Handsome interiors shop Taxonomía caters to a discerning clientele who shun the traditional in favour of contemporary homegrown products and Mexican manufacturing finesse.
Mexico has historically had a bad rap when it comes to product design, with even Mexicans themselves showing more interest in foreign design than in fostering their own. The explanation for this trend is simple and forgivable: as parts of the country steadily prospered after the Second World War, buying imported goods became a sign of prosperity. That mentality, however, is now shifting.
The country has a long history of craftsmanship and a rich supply of raw materials to draw upon, such as barro negro (black clay) from Oaxaca, tezontle from central Mexico and obsidian from the state of Michoacán. Retailers in the capital are slowly awakening – or, rather, reawakening – to this abundance of native wealth. One of the first is Taxonomía.
This glass-fronted shop in Colonia Cuauhtémoc opened its doors in 2015 and specialises in modern Mexican design. Founder Laura Natividad, who also runs the interior-design studio Nomah, has selected more than 85 brands from across the country, all of which eschew the stereotypical view of Mexican design. “For many years Mexican design has been typecast in a very traditional style but it is a reality that we no longer identify with, which is why there is an emergence of new ideas that rescue these traditional techniques but add a more contemporary flourish,” says Natividad.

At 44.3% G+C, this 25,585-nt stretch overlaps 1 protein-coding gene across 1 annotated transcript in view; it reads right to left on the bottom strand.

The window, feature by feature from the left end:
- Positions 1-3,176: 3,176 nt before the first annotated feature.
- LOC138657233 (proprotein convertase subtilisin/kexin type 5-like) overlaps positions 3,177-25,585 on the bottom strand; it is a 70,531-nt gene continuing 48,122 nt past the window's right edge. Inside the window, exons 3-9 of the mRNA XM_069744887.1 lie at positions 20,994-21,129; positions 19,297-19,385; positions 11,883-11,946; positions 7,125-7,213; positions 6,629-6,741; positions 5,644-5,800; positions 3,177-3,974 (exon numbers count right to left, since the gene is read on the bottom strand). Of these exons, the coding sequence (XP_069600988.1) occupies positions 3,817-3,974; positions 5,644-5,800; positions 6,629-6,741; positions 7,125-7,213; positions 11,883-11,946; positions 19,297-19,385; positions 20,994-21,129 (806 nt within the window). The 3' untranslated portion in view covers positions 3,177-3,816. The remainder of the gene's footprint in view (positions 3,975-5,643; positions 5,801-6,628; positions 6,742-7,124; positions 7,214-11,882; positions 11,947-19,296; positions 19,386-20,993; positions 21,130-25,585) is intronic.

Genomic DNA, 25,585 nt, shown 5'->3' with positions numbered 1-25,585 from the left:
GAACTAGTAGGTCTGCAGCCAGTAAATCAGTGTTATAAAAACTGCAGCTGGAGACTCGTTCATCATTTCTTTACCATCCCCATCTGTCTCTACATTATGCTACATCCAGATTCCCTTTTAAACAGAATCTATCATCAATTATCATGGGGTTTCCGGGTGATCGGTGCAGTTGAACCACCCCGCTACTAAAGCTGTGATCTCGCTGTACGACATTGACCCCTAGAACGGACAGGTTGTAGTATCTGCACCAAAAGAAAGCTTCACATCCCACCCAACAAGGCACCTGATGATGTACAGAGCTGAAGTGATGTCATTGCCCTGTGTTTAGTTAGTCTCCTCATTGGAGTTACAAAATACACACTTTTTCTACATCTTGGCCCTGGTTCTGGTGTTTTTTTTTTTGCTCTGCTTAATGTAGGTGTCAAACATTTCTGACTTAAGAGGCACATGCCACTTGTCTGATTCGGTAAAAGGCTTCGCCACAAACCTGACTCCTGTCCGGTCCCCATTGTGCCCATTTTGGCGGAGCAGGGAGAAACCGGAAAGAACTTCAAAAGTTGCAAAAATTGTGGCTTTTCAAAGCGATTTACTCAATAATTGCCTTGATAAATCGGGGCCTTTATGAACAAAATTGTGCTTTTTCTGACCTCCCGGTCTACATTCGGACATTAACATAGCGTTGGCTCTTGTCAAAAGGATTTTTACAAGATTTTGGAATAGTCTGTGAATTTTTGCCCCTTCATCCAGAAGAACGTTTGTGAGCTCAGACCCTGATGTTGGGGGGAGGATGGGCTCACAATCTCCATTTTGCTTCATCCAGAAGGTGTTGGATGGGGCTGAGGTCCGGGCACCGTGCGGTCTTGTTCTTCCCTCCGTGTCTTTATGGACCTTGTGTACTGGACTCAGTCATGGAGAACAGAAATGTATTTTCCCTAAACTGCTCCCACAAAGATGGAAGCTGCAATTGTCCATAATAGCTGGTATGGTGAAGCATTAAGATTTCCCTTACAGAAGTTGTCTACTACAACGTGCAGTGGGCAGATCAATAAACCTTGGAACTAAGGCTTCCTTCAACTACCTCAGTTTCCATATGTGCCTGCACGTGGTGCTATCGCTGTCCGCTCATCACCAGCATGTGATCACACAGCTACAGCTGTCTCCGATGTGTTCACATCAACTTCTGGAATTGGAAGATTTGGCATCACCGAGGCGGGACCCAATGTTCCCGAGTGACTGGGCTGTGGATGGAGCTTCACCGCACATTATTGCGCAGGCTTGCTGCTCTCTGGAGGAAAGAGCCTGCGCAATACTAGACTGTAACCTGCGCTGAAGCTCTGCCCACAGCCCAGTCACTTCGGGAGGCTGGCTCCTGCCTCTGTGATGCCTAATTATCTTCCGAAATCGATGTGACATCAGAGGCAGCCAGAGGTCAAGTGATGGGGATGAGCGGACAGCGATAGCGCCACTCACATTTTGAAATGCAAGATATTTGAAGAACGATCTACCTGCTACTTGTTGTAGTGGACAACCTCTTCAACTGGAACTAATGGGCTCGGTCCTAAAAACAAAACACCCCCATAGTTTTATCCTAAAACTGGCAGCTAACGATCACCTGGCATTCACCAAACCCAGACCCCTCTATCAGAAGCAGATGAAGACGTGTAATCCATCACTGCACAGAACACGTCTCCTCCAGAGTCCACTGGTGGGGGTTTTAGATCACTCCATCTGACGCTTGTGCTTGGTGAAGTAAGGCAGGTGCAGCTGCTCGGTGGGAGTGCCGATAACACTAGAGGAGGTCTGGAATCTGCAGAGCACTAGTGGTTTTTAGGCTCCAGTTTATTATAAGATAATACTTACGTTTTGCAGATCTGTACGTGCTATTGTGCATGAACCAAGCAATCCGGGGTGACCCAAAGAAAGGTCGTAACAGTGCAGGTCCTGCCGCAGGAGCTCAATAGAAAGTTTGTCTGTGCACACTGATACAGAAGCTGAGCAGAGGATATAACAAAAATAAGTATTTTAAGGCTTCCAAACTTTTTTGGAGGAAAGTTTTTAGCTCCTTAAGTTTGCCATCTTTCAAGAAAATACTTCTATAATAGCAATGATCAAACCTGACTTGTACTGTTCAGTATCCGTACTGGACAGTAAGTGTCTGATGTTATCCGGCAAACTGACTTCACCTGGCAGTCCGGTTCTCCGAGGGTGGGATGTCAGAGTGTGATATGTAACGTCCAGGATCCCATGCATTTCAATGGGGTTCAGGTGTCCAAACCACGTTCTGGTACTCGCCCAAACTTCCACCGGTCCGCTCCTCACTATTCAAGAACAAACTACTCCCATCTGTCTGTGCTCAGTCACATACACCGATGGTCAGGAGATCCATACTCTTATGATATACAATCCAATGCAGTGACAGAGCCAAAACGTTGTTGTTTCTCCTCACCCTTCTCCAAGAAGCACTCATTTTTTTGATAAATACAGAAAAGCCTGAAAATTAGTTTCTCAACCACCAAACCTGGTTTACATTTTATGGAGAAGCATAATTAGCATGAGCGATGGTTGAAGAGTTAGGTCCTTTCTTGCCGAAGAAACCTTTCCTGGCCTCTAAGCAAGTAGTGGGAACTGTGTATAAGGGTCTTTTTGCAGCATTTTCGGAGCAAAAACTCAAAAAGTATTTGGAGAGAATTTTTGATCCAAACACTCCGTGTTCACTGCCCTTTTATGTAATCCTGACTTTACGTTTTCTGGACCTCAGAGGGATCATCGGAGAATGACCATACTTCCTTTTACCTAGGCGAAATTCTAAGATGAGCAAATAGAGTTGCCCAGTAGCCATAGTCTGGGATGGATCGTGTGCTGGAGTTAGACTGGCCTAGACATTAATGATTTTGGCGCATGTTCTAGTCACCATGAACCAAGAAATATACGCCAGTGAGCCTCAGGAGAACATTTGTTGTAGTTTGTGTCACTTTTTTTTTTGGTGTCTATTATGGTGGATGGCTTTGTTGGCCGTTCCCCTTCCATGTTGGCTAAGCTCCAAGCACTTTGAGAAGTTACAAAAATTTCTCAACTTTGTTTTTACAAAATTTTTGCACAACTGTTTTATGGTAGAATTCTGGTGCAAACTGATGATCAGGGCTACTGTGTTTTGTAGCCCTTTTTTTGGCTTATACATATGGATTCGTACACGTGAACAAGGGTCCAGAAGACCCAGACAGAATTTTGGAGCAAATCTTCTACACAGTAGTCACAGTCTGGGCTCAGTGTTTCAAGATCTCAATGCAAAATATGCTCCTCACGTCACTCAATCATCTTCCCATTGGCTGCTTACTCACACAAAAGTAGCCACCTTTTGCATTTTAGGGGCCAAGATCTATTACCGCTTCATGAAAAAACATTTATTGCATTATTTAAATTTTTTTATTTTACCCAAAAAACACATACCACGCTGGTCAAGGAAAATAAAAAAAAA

Among some of the most covetable products on display is furniture by La Metropolitana. The studio blends a pared-down Scandinavian aesthetic with Mexican materials, such as tzalam wood from Yucatán, and won its renown after kitting out Michelin-starred chef René Redzepi’s Noma pop-up in Tulum. All of La Metropolitana’s pieces are made just down the road from Natividad’s shop, in the rough-and-tumble neighbourhood of Doctores. Co-founder Rodrigo Escobed specifically chose the location as a way of bringing jobs and life to the area.
Besides furnishings, smaller homeware and accessories can be found here too, including a ceramic tableware set by Jalisco-based Dolce Utopia and weighty candleholders by Más, a design studio that specialises in concrete. It’s a fitting choice as Mexico is one of the world’s largest producers of concrete and the material is ubiquitous across the capital.
It’s clear to see that Natividad’s passion project has a cultural agenda. By bucking trends and changing the conversation, she is helping a new crop of designers come to the fore and it’s down to people like her that Mexico City was named the 2018 World Design Capital. If Mexicans are to rediscover the beauty and sheer utility of their design heritage, they need to start somewhere – and Taxonomía is a better place than most.
What: A selection of contemporary design from Mexico, whether you’re after new threads, ceramics or sturdy furniture.
Where: The shop is located at 73 Río Amazonas, a lively street in the colonia of Cuauhtémoc, known for its restaurant scene.
Who: Laura Natividad, interior designer and founder of studio Nomah, opened Taxonomía in 2015.
Granite mortar by Ayres
A modern, sleek take on an indispensable Mexican kitchen staple.
Hand soap by Persea
The country’s premium cosmetics label, branded by Savvy Studio.
Trousers by Takamura
Futuristic menswear by designer Guillermo Vargas.
Shoes by Sofia Prado
Simple yet elegant heels that exude 1920s nostalgia.
Backpack by Juana la Loca
An everyday essential, resplendent in patent leather.
Putting local talent on a pedestal is essential for strengthening Mexico’s design scene. But Taxonomía needs to take care its brand doesn’t get lost among the many copycat concept stores popping up across town.